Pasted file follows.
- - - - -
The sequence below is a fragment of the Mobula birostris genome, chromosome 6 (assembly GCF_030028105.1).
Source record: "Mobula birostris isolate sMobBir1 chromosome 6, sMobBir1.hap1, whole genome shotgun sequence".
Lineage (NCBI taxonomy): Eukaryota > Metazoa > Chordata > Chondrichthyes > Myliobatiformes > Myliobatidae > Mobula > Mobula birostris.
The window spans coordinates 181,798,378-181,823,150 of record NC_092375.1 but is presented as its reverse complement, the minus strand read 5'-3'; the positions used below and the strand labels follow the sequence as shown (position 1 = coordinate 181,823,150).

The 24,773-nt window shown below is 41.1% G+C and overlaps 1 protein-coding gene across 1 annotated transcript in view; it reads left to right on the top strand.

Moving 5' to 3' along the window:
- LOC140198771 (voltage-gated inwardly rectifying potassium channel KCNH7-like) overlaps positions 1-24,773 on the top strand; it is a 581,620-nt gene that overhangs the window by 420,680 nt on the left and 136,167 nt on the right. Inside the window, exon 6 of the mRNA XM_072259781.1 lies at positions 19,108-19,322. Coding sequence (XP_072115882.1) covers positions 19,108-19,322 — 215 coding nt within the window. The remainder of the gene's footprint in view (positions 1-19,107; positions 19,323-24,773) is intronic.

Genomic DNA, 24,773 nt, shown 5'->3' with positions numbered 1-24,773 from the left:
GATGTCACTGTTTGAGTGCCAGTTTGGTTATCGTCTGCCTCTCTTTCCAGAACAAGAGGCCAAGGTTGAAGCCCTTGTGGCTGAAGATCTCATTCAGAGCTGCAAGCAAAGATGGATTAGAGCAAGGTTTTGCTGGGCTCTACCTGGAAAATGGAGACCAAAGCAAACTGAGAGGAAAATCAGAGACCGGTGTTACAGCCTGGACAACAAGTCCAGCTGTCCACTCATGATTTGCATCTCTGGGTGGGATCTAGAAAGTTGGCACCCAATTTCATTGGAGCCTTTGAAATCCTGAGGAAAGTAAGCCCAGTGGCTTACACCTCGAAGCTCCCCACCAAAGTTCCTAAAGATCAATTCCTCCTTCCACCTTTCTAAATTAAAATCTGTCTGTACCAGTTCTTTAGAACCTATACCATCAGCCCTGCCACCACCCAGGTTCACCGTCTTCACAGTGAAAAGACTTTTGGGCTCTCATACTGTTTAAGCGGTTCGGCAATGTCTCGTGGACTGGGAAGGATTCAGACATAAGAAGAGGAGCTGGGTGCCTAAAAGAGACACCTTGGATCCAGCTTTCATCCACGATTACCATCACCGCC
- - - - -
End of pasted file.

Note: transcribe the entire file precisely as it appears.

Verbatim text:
The sequence below is a fragment of the Mobula birostris genome, chromosome 6 (assembly GCF_030028105.1).
Source record: "Mobula birostris isolate sMobBir1 chromosome 6, sMobBir1.hap1, whole genome shotgun sequence".
Lineage (NCBI taxonomy): Eukaryota > Metazoa > Chordata > Chondrichthyes > Myliobatiformes > Myliobatidae > Mobula > Mobula birostris.
The window spans coordinates 181,798,378-181,823,150 of record NC_092375.1 but is presented as its reverse complement, the minus strand read 5'-3'; the positions used below and the strand labels follow the sequence as shown (position 1 = coordinate 181,823,150).

The 24,773-nt window shown below is 41.1% G+C and overlaps 1 protein-coding gene across 1 annotated transcript in view; it reads left to right on the top strand.

Moving 5' to 3' along the window:
- LOC140198771 (voltage-gated inwardly rectifying potassium channel KCNH7-like) overlaps positions 1-24,773 on the top strand; it is a 581,620-nt gene that overhangs the window by 420,680 nt on the left and 136,167 nt on the right. Inside the window, exon 6 of the mRNA XM_072259781.1 lies at positions 19,108-19,322. Coding sequence (XP_072115882.1) covers positions 19,108-19,322 — 215 coding nt within the window. The remainder of the gene's footprint in view (positions 1-19,107; positions 19,323-24,773) is intronic.

Genomic DNA, 24,773 nt, shown 5'->3' with positions numbered 1-24,773 from the left:
GATGTCACTGTTTGAGTGCCAGTTTGGTTATCGTCTGCCTCTCTTTCCAGAACAAGAGGCCAAGGTTGAAGCCCTTGTGGCTGAAGATCTCATTCAGAGCTGCAAGCAAAGATGGATTAGAGCAAGGTTTTGCTGGGCTCTACCTGGAAAATGGAGACCAAAGCAAACTGAGAGGAAAATCAGAGACCGGTGTTACAGCCTGGACAACAAGTCCAGCTGTCCACTCATGATTTGCATCTCTGGGTGGGATCTAGAAAGTTGGCACCCAATTTCATTGGAGCCTTTGAAATCCTGAGGAAAGTAAGCCCAGTGGCTTACACCTCGAAGCTCCCCACCAAAGTTCCTAAAGATCAATTCCTCCTTCCACCTTTCTAAATTAAAATCTGTCTGTACCAGTTCTTTAGAACCTATACCATCAGCCCTGCCACCACCCAGGTTCACCGTCTTCACAGTGAAAAGACTTTTGGGCTCTCATACTGTTTAAGCGGTTCGGCAATGTCTCGTGGACTGGGAAGGATTCAGACATAAGAAGAGGAGCTGGGTGCCTAAAAGAGACACCTTGGATCCAGCTTTCATCCACGATTACCATCACCGCC